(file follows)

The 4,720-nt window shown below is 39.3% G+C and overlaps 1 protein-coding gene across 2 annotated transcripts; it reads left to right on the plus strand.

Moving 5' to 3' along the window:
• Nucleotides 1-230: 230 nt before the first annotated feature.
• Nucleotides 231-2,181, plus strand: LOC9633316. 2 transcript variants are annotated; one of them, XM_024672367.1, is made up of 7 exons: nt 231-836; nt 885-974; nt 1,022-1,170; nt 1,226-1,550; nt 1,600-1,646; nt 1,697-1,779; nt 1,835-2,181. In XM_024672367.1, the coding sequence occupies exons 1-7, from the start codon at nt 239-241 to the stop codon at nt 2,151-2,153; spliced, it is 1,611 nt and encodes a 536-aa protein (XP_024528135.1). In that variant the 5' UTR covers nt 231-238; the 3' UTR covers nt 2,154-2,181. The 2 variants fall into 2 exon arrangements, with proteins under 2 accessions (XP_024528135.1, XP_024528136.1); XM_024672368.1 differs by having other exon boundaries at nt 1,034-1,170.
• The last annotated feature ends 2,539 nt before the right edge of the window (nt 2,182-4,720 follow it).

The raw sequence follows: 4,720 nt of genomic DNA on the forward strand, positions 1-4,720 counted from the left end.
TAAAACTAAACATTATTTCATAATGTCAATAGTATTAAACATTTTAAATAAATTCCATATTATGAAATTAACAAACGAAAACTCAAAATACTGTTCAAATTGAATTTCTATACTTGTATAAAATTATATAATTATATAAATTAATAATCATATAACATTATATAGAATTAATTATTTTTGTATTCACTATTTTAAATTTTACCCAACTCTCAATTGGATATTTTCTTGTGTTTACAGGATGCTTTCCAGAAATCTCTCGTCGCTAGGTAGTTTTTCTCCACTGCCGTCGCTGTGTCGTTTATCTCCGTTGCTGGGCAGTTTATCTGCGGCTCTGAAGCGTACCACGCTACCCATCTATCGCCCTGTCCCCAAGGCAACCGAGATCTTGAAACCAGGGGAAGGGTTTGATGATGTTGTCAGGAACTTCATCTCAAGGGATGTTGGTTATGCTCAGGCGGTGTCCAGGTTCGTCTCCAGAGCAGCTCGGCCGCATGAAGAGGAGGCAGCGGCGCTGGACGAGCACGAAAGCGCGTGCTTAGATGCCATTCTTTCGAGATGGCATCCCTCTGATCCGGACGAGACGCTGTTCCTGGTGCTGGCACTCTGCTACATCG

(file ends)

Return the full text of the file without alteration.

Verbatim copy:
The 4,720-nt window shown below is 39.3% G+C and overlaps 1 protein-coding gene across 2 annotated transcripts; it reads left to right on the plus strand.

Moving 5' to 3' along the window:
• Nucleotides 1-230: 230 nt before the first annotated feature.
• Nucleotides 231-2,181, plus strand: LOC9633316. 2 transcript variants are annotated; one of them, XM_024672367.1, is made up of 7 exons: nt 231-836; nt 885-974; nt 1,022-1,170; nt 1,226-1,550; nt 1,600-1,646; nt 1,697-1,779; nt 1,835-2,181. In XM_024672367.1, the coding sequence occupies exons 1-7, from the start codon at nt 239-241 to the stop codon at nt 2,151-2,153; spliced, it is 1,611 nt and encodes a 536-aa protein (XP_024528135.1). In that variant the 5' UTR covers nt 231-238; the 3' UTR covers nt 2,154-2,181. The 2 variants fall into 2 exon arrangements, with proteins under 2 accessions (XP_024528135.1, XP_024528136.1); XM_024672368.1 differs by having other exon boundaries at nt 1,034-1,170.
• The last annotated feature ends 2,539 nt before the right edge of the window (nt 2,182-4,720 follow it).

The raw sequence follows: 4,720 nt of genomic DNA on the forward strand, positions 1-4,720 counted from the left end.
TAAAACTAAACATTATTTCATAATGTCAATAGTATTAAACATTTTAAATAAATTCCATATTATGAAATTAACAAACGAAAACTCAAAATACTGTTCAAATTGAATTTCTATACTTGTATAAAATTATATAATTATATAAATTAATAATCATATAACATTATATAGAATTAATTATTTTTGTATTCACTATTTTAAATTTTACCCAACTCTCAATTGGATATTTTCTTGTGTTTACAGGATGCTTTCCAGAAATCTCTCGTCGCTAGGTAGTTTTTCTCCACTGCCGTCGCTGTGTCGTTTATCTCCGTTGCTGGGCAGTTTATCTGCGGCTCTGAAGCGTACCACGCTACCCATCTATCGCCCTGTCCCCAAGGCAACCGAGATCTTGAAACCAGGGGAAGGGTTTGATGATGTTGTCAGGAACTTCATCTCAAGGGATGTTGGTTATGCTCAGGCGGTGTCCAGGTTCGTCTCCAGAGCAGCTCGGCCGCATGAAGAGGAGGCAGCGGCGCTGGACGAGCACGAAAGCGCGTGCTTAGATGCCATTCTTTCGAGATGGCATCCCTCTGATCCGGACGAGACGCTGTTCCTGGTGCTGGCACTCTGCTACATCG